Penny Banhart is that employee. She already works in the County Clerk`s office part time, with benefits. Now, thanks to increased property values, the workload has doubled. [“Now” is incorrect. Workload will increase slowly over the next month as people file to appeal their property taxes. The deadline to file is not until June 17th. Informal hearings are being conducted right now by the Assessor’s office, not the Board of Equalization. If the Clerk had brought on the temporary help when her request was granted Ms. Banhart would be sharing the workload along with the Clerk’s other two full-time employees. The temporary staff could’ve been fully trained at this point. Temporary support is only needed for this process for a maximum of three and a half months. Moreover, the Clerk’s attempt at changing a part-time employee to full time only provides the net effect of one additional part-time employee in her office to handle assessment appeals. If the Commission’s directions were followed, the Clerk could have up to an additional two full-time employees, in addition to her part-time employee, to handle appeals. Thus, the Clerk is willfully choosing not to maximize her staffing options to serve the people through the appeals process.]
“This was a new — a reassessment year. People’s taxes went up. Some people are saying up as much as 50%. So those people are going to appeal,” Banhart said. [As we’ve noted elsewhere on this site, by law any tax increase cannot exceed the previous year’s tax bill by more than 1.9% (not ‘as much as 50%’) if they made no changes to their property. A reporter should know this and correct the information. For that matter, the Clerk should do a better job training her employees and providing them the information they need to better counsel property owners. It’s not Ms. Banhart’s fault that she believes taxes might be going up as much as 50%.]
Part of the appeal process needs to goes through the Board of Equalization, or BOE. Banart has been helping home owners prepare for those appeals. The County Clerk’s office pays her $14 per hour to do this work.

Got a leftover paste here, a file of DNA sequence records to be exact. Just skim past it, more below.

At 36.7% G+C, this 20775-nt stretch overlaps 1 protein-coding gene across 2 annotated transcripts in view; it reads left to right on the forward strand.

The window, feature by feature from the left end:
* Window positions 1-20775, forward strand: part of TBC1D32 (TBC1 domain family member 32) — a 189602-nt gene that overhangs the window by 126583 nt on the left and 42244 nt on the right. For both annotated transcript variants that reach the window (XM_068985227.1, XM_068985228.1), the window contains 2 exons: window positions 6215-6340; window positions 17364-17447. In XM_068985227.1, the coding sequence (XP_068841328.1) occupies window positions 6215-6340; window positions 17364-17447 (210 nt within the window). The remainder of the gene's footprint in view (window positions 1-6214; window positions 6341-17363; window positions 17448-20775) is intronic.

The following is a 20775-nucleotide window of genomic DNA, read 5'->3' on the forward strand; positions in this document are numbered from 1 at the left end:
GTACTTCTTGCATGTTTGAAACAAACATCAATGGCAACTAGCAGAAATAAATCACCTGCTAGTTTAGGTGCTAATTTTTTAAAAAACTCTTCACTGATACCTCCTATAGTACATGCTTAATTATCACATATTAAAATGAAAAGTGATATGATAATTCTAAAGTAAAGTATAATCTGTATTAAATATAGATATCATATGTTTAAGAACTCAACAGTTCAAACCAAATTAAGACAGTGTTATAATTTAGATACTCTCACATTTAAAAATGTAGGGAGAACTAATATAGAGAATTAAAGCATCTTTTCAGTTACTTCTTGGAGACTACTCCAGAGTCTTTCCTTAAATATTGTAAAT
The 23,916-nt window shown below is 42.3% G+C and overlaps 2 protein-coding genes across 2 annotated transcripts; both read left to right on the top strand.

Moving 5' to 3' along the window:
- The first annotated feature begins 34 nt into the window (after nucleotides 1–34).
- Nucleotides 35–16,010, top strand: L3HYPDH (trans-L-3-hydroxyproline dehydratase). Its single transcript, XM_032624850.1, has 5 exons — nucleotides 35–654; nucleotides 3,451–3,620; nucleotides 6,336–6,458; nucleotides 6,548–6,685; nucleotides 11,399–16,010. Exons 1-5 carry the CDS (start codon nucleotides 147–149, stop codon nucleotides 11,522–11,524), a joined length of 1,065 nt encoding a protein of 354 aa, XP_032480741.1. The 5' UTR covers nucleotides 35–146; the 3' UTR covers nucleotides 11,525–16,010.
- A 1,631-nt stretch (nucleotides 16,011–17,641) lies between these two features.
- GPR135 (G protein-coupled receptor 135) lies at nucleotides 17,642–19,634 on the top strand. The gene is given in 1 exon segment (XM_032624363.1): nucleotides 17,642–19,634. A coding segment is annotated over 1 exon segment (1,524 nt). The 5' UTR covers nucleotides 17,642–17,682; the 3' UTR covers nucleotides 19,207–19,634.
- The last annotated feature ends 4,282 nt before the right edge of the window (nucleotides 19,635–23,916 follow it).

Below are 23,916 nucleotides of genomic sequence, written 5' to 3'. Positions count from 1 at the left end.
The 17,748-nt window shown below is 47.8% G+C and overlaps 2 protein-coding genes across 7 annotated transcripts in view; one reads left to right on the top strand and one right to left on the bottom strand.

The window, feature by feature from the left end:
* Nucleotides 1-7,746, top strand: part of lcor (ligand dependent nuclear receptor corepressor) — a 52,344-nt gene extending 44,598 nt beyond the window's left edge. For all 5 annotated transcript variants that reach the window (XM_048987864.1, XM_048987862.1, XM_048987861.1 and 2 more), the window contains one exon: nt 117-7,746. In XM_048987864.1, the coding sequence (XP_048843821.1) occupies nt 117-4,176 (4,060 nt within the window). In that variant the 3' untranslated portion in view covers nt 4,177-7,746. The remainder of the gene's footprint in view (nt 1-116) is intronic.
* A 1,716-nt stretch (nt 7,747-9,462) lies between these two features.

The problem is the Clay County Commission wanted to instead hire an outside temp at $18,900 to handle that work [The Clay County Commission and The Clay County Clerk both agreed that the extra work would be handled by temporary outside staffing during The April 22, 2019 meeting. The Clerk had no complaints nor did she voice any concern or opposition to about the resolution, presented by Commissioner Ridgeway, that gave the Clerk the funds as well as full control over selecting, hiring, supervising and terming temporary workers for the Board of Equalization property assessment process. [Resolution 2019-152]] . That breaks down to $20 per hour: $14 to a temporary worker and $6 to a temp agency. [While that math is technically correct on the surface, it does not take into account the cost of taking a part-time staff member to full-time. Missing is the calculation of the cost of benefits given that full-time staff are eligible for, by law. A benefits package which includes healthcare, retirement, paid holidays, paid vacation accrual, paid sick time, life insurance, and other voluntary benefit options. These expenses are incurred by the county and were clearly not factored into the Clerk’s calculations. Or they were and were ignored. This amount is well in excess of the $18,900 that was calculated with actual, not made up, numbers for temporary staffing.]
“They like to make it look like they’re doing something, but they’re not,” Banhart said. “Why would you do that when you can simply give me $14 an hour and let me work for another 20 hours a week?”
Thompson decided, against the Commission’s wishes, to give the extra work to Banhart, in a move she said saved time and money. [While the Clerk says that it saved time and money, once again no actual fact-checking was done by Ms. Dillard to confirm the Clerk’s statements. Ms. Dillard continually takes the Clerk’s statements at face value and fact, without doing any real investigative reporting into the facts. By contrast, a story on KMBC-TV covering the same issue reported that Assistant County Administrator Nicole Brown estimated the actual cost to be $48,000.]